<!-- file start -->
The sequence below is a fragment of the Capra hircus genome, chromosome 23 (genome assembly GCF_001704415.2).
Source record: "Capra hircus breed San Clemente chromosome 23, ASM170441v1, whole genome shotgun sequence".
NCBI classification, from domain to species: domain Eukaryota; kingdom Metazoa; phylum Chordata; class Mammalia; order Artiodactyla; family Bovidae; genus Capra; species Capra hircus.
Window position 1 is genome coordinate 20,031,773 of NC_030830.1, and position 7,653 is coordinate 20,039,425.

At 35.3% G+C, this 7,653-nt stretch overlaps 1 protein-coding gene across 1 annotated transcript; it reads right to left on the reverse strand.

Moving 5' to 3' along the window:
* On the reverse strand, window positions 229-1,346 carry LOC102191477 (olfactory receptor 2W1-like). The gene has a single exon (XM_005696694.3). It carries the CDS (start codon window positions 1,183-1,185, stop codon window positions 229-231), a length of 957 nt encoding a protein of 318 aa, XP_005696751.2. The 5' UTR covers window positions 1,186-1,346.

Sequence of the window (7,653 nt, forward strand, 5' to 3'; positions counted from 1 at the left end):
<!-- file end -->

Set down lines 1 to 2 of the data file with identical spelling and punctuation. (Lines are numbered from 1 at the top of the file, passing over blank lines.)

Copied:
The sequence below is a fragment of the Capra hircus genome, chromosome 23 (genome assembly GCF_001704415.2).
Source record: "Capra hircus breed San Clemente chromosome 23, ASM170441v1, whole genome shotgun sequence".